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Old 01-28-2006, 12:46 AM   #1
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Rear strut brace question

Received the rear strut brace today and while trying to set the brace up, I was puzzled because the nuts could not go straight down the bolt (there is a stopper inside the nuts preventing it to fully screw down). Attached is the picture (the nuts are indicated as red circle and arrow).

Are the nuts supposed to stay up / stay at the end of the bolt? I mean, if the car experiences a bumpy motion for example, the only thing that can prevent the bar to slide up and down is the force from the bar (tightned by rotating the golden tube).

The rear strut brace is from Weltmeister.

Any advice is much appreciated.
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Old 01-28-2006, 12:48 AM   #2
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second pic.
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Old 01-28-2006, 04:21 AM   #3
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Those nuts are self locking. There is a nylon ring at the top that keeps you from threading them all the way down by hand, but they'll thread down just fine with a wrench, and won't back off by themselves.

That brace is the exact same one that Vertex is selling, and I just installed on my car. Search for another thread about them, and you'll see my comments on its installation, which is a pain. There's an interference issue, both for how the bar gets mounted, and also when those nuts are tightened down. Did you get an instruction sheet of any kind?

I ended up putting a skinny washer between the nut and the Heim joint because when the nut is tightened, it contacts the outer part of the joint, which places downward force on the joint and the bar, which pretty much makes it impossible to adjust since it is now in a bind.

Poor design in my opinion. I called Vertex and expressed it.

Jack
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Old 01-28-2006, 04:28 AM   #4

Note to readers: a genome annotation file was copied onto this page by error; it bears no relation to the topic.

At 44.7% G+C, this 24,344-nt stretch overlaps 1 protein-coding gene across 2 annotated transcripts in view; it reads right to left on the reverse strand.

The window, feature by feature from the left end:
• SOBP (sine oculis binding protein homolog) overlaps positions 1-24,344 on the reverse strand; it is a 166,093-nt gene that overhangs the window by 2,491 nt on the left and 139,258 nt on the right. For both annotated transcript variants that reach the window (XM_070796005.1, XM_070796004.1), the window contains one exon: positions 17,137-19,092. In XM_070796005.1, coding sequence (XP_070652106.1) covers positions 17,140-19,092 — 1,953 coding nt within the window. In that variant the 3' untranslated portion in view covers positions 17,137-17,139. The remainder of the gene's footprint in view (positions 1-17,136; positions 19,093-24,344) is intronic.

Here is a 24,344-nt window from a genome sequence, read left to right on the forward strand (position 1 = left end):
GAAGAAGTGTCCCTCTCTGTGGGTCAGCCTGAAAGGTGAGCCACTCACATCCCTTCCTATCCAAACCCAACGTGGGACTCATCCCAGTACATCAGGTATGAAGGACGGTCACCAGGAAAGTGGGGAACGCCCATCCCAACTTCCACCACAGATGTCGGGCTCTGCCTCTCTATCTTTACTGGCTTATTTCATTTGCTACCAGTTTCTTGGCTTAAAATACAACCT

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Thought I'd save you some time. Here are my comments from that other thread regarding the rear strut brace you have:

"Overall the brace kit looks fairly well made, but the brackets that bolt to the struts seem a little wimpy. They are flat plates with welded-in studs for the spherical joints to bolt on. The joints fit over the threaded portion, then just wedges onto the unthreaded portion. It then sits about 1/2 - 3/4 inch above the plate, which seems to give the stud a chance to exert a good bit of force on the plate, possibly flexing or ultimately cracking/breaking the weld. Maybe not, but time will tell.

Second problem is that there were no instructions. You may think it painfully obvious how they are mounted, and that's true, but with a couple of exceptions. You would think that you'd simply mount and torque down the plates, then thread the spherical ends into the rod, then place on the studs, tighten their nuts, then twist the rod and tighten its lock nuts. Well, almost. The studs on the plates, when mounted and tightened down, are not pointed straight up. They are canted in toward each other and back at an angle, which causes the rod to have to be continuously adjusted while the ends are placed onto the studs. Except, that isn't possible either, because the clips on the rear panel that hold the top drive cables are in the way until the spherical ends are completely seated! You must mount one plate, put the rod and its ends in place and on the other plate, then adjust the rod while getting the second plate into position, then torque it down and complete the setup. It's a pain. If the studs were 1/2 an inch out further and pointed straight up when mounted, that would all go away.